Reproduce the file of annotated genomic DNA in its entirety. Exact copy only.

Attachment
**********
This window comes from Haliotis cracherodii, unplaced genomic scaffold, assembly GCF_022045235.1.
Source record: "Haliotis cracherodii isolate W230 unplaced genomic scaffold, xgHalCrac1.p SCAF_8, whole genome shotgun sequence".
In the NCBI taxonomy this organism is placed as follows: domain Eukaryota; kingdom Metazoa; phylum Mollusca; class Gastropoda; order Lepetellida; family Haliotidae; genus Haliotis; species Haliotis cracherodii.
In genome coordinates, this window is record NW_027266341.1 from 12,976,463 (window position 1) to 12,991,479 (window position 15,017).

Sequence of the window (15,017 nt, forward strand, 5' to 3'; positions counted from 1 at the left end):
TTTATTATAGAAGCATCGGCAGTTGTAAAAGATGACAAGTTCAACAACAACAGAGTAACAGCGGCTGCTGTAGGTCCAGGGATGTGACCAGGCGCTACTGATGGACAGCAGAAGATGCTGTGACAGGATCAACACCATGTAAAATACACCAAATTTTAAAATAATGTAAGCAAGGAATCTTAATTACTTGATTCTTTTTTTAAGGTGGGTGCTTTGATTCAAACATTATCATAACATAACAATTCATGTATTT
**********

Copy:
This window comes from Haliotis cracherodii, unplaced genomic scaffold, assembly GCF_022045235.1.
Source record: "Haliotis cracherodii isolate W230 unplaced genomic scaffold, xgHalCrac1.p SCAF_8, whole genome shotgun sequence".
In the NCBI taxonomy this organism is placed as follows: domain Eukaryota; kingdom Metazoa; phylum Mollusca; class Gastropoda; order Lepetellida; family Haliotidae; genus Haliotis; species Haliotis cracherodii.
In genome coordinates, this window is record NW_027266341.1 from 12,976,463 (window position 1) to 12,991,479 (window position 15,017).

Sequence of the window (15,017 nt, forward strand, 5' to 3'; positions counted from 1 at the left end):
TTTATTATAGAAGCATCGGCAGTTGTAAAAGATGACAAGTTCAACAACAACAGAGTAACAGCGGCTGCTGTAGGTCCAGGGATGTGACCAGGCGCTACTGATGGACAGCAGAAGATGCTGTGACAGGATCAACACCATGTAAAATACACCAAATTTTAAAATAATGTAAGCAAGGAATCTTAATTACTTGATTCTTTTTTTAAGGTGGGTGCTTTGATTCAAACATTATCATAACATAACAATTCATGTATTT